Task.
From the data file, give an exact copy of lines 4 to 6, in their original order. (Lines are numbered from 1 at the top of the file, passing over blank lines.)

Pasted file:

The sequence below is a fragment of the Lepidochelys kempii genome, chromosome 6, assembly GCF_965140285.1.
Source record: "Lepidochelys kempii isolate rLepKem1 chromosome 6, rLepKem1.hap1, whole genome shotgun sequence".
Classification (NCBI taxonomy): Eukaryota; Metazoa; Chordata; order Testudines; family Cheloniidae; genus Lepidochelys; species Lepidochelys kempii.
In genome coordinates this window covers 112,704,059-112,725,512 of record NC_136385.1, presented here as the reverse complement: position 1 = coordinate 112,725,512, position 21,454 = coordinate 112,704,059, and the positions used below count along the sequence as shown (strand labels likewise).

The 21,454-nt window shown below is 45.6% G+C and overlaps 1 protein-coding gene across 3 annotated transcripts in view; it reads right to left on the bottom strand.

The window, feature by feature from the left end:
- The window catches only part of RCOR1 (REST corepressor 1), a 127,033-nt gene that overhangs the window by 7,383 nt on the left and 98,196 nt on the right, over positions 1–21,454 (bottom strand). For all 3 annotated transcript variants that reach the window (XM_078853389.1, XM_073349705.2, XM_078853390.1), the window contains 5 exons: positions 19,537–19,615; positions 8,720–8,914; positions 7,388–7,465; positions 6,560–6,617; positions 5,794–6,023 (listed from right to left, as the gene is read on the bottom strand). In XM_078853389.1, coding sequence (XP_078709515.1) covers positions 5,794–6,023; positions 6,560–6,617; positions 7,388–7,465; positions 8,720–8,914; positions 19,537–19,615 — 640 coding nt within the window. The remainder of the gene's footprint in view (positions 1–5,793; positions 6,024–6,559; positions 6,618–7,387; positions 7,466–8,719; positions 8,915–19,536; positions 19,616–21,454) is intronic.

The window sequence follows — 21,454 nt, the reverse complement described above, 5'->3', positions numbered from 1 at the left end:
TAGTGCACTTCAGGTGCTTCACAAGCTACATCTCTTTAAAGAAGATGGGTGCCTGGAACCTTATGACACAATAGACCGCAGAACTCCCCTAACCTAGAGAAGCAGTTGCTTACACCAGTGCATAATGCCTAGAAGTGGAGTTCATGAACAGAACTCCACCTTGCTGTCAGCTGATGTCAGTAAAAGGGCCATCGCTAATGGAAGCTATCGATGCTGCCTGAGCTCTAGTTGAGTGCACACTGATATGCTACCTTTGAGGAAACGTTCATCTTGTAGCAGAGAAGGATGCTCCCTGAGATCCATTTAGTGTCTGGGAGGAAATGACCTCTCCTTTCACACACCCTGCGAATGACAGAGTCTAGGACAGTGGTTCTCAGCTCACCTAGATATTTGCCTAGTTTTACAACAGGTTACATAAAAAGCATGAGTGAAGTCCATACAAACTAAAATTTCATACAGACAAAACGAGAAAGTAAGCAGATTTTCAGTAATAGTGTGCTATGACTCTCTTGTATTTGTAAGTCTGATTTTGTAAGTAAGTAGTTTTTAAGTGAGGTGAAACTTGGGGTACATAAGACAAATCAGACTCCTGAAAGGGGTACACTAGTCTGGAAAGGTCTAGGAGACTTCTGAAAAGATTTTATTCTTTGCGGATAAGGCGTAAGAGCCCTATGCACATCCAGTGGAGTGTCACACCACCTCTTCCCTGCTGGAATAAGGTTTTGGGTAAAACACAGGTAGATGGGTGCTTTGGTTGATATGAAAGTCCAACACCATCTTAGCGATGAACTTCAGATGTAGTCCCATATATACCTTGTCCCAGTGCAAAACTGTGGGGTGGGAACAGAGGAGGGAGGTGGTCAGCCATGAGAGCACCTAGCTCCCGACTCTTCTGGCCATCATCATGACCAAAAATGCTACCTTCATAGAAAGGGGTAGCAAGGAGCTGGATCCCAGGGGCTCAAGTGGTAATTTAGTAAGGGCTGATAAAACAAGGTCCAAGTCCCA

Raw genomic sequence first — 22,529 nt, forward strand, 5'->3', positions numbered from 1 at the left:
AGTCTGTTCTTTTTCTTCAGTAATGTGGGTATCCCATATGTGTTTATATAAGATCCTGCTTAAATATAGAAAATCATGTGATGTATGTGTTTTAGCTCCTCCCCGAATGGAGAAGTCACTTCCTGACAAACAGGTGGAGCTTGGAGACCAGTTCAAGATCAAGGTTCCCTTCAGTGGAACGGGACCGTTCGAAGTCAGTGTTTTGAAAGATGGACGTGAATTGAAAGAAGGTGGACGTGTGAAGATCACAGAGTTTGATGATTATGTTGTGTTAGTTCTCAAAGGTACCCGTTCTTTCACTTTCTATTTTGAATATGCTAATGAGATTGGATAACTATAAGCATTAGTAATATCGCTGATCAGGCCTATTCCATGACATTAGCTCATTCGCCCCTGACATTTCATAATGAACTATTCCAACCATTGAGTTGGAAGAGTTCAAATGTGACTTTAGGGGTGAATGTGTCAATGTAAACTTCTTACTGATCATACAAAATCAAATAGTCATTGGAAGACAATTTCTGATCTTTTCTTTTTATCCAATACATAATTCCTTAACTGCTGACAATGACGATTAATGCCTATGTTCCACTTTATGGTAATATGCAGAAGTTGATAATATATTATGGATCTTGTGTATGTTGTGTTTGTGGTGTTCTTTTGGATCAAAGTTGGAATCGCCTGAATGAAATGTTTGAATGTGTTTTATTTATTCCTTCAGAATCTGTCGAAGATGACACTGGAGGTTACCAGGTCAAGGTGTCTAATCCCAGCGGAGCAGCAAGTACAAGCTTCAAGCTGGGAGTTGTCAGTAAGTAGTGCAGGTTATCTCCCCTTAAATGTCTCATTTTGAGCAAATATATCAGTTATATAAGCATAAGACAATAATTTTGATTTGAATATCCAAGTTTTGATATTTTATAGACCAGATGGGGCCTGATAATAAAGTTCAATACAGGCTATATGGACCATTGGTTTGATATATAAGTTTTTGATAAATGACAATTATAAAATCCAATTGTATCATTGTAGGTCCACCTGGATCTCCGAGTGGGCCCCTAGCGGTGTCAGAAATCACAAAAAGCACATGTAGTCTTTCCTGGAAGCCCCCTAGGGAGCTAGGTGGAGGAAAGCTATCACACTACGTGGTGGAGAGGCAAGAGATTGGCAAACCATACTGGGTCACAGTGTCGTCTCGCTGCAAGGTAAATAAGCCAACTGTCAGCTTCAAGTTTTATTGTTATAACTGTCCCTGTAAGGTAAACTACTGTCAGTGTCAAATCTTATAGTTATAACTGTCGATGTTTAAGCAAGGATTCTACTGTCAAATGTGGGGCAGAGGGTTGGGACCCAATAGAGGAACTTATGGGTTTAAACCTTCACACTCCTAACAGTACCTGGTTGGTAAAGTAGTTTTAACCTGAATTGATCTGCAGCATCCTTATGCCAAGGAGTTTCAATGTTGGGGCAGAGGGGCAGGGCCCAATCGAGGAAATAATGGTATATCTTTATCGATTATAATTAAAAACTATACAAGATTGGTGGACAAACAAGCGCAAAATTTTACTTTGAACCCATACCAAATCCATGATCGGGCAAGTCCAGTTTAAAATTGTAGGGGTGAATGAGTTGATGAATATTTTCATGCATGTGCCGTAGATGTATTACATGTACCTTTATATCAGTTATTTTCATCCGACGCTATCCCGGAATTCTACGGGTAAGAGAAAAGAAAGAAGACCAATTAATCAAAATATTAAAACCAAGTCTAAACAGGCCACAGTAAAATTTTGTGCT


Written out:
In genome coordinates this window covers 112,704,059-112,725,512 of record NC_136385.1, presented here as the reverse complement: position 1 = coordinate 112,725,512, position 21,454 = coordinate 112,704,059, and the positions used below count along the sequence as shown (strand labels likewise).

The 21,454-nt window shown below is 45.6% G+C and overlaps 1 protein-coding gene across 3 annotated transcripts in view; it reads right to left on the bottom strand.

The window, feature by feature from the left end: